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if the Adventurer's Hall would be a money sink, one thing that comes to mind is money for information and unique gear. If it's a place where various adventurers gather, you'd meet NPCs who wouldn't mind selling information or items they've found to you. I kinda hate the feeling you get in a lot of RPGs that your adventureing party is the only one in the entire world.

 

As for paying for NPCs, something that would make some sense is that if you create a lvl 1 PC, it's free of charge. Then if you want them to be a higher level when you recruit them, you'd have to pay an amount of money for "training" them (can't come up with a better word), and you can't level them higher than your current level. The cost would be scaled, e.g. 1gp per XP point, which for an XP table from and old IE game means a level will cost more the higher you get. It would be fairly optional and you'd have to think twice about replacing an NPC to get another one at your level later in the game, assuming the economy is well balanced so you don't have a ton of money after half the game.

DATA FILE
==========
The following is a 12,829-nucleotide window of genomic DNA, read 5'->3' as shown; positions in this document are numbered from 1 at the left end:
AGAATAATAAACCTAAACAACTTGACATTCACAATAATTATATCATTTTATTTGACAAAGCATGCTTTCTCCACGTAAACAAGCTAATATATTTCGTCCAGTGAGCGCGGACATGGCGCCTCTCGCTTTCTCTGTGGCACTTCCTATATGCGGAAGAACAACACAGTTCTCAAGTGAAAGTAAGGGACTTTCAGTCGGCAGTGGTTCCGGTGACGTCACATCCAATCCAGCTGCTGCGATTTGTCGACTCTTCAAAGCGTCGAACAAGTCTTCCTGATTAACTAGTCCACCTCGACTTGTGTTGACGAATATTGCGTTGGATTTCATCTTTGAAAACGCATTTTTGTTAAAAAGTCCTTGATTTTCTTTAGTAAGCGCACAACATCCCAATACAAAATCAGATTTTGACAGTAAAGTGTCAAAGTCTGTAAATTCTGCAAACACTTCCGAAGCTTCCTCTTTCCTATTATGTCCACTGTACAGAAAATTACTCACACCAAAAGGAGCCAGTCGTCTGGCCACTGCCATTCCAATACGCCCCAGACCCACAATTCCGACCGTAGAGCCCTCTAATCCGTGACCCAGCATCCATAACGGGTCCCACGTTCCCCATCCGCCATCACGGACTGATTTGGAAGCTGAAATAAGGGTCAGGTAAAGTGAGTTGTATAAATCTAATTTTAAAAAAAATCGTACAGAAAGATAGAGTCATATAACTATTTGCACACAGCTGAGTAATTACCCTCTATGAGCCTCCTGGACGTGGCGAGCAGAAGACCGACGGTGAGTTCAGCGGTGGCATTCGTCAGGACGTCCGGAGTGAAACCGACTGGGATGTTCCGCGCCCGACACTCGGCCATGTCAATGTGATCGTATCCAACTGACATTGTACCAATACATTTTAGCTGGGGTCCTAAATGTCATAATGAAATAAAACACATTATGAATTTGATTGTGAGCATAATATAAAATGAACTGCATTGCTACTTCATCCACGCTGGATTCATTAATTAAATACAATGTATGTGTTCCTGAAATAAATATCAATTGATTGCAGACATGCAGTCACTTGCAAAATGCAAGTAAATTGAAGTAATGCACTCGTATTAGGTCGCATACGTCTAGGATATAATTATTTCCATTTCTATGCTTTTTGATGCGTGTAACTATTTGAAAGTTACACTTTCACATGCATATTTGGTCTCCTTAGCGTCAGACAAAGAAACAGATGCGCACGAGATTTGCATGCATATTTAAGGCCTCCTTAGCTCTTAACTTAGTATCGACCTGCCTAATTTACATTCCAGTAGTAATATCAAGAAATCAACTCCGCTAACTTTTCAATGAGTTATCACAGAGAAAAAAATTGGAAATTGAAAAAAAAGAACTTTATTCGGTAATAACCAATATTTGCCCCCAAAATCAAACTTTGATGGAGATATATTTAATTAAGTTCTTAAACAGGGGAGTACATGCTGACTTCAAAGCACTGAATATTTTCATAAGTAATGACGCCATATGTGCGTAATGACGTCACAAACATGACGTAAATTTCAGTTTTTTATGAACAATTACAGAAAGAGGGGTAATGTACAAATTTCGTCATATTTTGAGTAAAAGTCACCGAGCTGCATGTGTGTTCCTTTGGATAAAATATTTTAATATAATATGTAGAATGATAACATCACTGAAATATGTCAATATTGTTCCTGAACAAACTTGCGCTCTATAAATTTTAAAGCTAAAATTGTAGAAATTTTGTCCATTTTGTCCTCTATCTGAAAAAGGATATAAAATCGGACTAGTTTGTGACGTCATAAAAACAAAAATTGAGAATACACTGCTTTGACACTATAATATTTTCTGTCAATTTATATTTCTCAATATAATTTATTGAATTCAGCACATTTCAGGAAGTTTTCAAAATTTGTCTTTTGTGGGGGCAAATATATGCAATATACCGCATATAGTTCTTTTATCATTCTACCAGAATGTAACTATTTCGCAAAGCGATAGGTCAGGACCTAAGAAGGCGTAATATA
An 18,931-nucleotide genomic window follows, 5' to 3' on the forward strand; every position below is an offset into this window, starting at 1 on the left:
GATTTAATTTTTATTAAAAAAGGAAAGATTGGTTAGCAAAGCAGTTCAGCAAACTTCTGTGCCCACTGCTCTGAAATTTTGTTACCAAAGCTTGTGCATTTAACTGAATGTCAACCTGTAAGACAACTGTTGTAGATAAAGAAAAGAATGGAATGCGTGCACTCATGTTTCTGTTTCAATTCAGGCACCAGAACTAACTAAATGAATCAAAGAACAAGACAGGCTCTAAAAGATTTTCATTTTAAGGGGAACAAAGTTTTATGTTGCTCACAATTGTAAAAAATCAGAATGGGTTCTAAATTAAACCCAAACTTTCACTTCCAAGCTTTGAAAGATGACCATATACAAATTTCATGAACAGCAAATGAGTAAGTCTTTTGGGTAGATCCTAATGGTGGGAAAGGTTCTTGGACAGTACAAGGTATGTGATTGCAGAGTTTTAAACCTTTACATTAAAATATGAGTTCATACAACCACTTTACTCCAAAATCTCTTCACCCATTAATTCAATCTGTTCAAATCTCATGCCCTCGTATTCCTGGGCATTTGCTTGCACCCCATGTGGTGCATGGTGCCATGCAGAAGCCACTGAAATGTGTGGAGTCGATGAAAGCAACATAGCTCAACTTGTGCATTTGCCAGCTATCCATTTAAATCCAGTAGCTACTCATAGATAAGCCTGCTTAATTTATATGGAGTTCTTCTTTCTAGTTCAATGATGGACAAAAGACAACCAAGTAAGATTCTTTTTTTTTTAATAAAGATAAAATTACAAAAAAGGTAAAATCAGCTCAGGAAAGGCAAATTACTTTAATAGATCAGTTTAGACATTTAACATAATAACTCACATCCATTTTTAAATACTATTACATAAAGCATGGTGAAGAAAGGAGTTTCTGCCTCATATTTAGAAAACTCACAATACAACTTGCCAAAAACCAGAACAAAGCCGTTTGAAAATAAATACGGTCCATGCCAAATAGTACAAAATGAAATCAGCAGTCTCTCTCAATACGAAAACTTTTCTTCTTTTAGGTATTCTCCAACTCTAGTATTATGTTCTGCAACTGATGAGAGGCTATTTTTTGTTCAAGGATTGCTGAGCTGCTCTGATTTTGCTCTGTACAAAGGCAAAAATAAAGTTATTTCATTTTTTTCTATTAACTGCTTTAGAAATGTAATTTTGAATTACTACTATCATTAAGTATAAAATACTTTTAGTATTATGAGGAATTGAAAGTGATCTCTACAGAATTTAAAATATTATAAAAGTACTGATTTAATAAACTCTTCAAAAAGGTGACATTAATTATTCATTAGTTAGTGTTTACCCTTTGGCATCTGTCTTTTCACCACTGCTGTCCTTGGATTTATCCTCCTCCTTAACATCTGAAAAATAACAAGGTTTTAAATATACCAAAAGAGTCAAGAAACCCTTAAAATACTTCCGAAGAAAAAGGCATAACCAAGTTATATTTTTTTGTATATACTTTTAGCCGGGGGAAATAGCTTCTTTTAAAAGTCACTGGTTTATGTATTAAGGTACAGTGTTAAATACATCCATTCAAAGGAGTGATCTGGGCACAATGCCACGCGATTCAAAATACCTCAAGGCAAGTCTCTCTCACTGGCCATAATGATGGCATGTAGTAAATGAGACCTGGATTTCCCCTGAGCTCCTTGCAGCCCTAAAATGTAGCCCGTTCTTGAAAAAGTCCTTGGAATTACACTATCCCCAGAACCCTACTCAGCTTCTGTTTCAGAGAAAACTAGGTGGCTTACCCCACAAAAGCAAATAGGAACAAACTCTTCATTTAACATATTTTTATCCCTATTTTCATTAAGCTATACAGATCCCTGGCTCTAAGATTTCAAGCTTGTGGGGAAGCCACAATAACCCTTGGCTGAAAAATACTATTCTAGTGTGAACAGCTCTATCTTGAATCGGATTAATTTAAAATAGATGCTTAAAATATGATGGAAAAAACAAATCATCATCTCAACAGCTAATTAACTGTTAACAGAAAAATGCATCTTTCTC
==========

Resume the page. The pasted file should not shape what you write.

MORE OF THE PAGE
Since the hall is already in, why not make it the focal point for PC leveling as well? After you hit a certain low-level cap (say 3 or 4) you can't advance in level anymore until you go the Adventurer's Hall and pay to be trained up to the next level. Or if that is too much, maybe a fee to acquire certain class abilities. Hmm... sounded less divisive in my head.